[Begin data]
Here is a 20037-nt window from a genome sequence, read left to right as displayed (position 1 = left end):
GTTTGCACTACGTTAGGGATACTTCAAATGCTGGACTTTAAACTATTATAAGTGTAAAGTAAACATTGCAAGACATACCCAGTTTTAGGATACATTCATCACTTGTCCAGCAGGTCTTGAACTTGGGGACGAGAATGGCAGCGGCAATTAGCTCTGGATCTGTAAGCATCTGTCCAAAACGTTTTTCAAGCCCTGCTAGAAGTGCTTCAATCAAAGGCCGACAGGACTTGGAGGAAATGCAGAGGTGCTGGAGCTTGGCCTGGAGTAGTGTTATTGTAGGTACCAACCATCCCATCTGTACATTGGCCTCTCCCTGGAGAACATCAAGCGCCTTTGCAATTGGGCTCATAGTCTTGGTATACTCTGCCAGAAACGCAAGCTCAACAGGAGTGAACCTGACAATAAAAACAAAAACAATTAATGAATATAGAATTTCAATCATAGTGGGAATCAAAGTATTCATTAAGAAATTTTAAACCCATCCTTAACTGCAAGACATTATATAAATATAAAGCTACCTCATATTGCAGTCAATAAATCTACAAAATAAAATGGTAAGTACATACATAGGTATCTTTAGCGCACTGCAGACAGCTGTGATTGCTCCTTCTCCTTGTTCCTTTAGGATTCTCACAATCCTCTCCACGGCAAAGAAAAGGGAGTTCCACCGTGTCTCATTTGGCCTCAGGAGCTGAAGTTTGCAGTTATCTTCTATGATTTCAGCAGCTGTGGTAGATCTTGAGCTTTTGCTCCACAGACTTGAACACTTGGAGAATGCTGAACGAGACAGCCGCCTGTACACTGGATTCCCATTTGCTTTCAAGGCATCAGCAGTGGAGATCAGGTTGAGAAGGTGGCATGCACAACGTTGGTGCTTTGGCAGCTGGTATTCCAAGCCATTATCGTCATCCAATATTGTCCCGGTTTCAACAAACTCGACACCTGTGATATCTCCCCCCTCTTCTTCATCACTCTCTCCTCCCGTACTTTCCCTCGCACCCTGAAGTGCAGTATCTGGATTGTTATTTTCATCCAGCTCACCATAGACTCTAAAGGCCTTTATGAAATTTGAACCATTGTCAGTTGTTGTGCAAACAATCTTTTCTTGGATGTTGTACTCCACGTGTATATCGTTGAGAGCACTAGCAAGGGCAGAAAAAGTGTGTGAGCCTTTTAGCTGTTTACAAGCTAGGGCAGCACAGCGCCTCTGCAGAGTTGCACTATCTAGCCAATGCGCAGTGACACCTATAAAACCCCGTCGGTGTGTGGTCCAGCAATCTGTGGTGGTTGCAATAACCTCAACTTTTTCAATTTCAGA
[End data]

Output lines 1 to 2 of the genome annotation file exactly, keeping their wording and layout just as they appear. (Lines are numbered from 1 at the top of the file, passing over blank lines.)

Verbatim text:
Here is a 20037-nt window from a genome sequence, read left to right as displayed (position 1 = left end):
GTTTGCACTACGTTAGGGATACTTCAAATGCTGGACTTTAAACTATTATAAGTGTAAAGTAAACATTGCAAGACATACCCAGTTTTAGGATACATTCATCACTTGTCCAGCAGGTCTTGAACTTGGGGACGAGAATGGCAGCGGCAATTAGCTCTGGATCTGTAAGCATCTGTCCAAAACGTTTTTCAAGCCCTGCTAGAAGTGCTTCAATCAAAGGCCGACAGGACTTGGAGGAAATGCAGAGGTGCTGGAGCTTGGCCTGGAGTAGTGTTATTGTAGGTACCAACCATCCCATCTGTACATTGGCCTCTCCCTGGAGAACATCAAGCGCCTTTGCAATTGGGCTCATAGTCTTGGTATACTCTGCCAGAAACGCAAGCTCAACAGGAGTGAACCTGACAATAAAAACAAAAACAATTAATGAATATAGAATTTCAATCATAGTGGGAATCAAAGTATTCATTAAGAAATTTTAAACCCATCCTTAACTGCAAGACATTATATAAATATAAAGCTACCTCATATTGCAGTCAATAAATCTACAAAATAAAATGGTAAGTACATACATAGGTATCTTTAGCGCACTGCAGACAGCTGTGATTGCTCCTTCTCCTTGTTCCTTTAGGATTCTCACAATCCTCTCCACGGCAAAGAAAAGGGAGTTCCACCGTGTCTCATTTGGCCTCAGGAGCTGAAGTTTGCAGTTATCTTCTATGATTTCAGCAGCTGTGGTAGATCTTGAGCTTTTGCTCCACAGACTTGAACACTTGGAGAATGCTGAACGAGACAGCCGCCTGTACACTGGATTCCCATTTGCTTTCAAGGCATCAGCAGTGGAGATCAGGTTGAGAAGGTGGCATGCACAACGTTGGTGCTTTGGCAGCTGGTATTCCAAGCCATTATCGTCATCCAATATTGTCCCGGTTTCAACAAACTCGACACCTGTGATATCTCCCCCCTCTTCTTCATCACTCTCTCCTCCCGTACTTTCCCTCGCACCCTGAAGTGCAGTATCTGGATTGTTATTTTCATCCAGCTCACCATAGACTCTAAAGGCCTTTATGAAATTTGAACCATTGTCAGTTGTTGTGCAAACAATCTTTTCTTGGATGTTGTACTCCACGTGTATATCGTTGAGAGCACTAGCAAGGGCAGAAAAAGTGTGTGAGCCTTTTAGCTGTTTACAAGCTAGGGCAGCACAGCGCCTCTGCAGAGTTGCACTATCTAGCCAATGCGCAGTGACACCTATAAAACCCCGTCGGTGTGTGGTCCAGCAATCTGTGGTGGTTGCAATAACCTCAACTTTTTCAATTTCAGA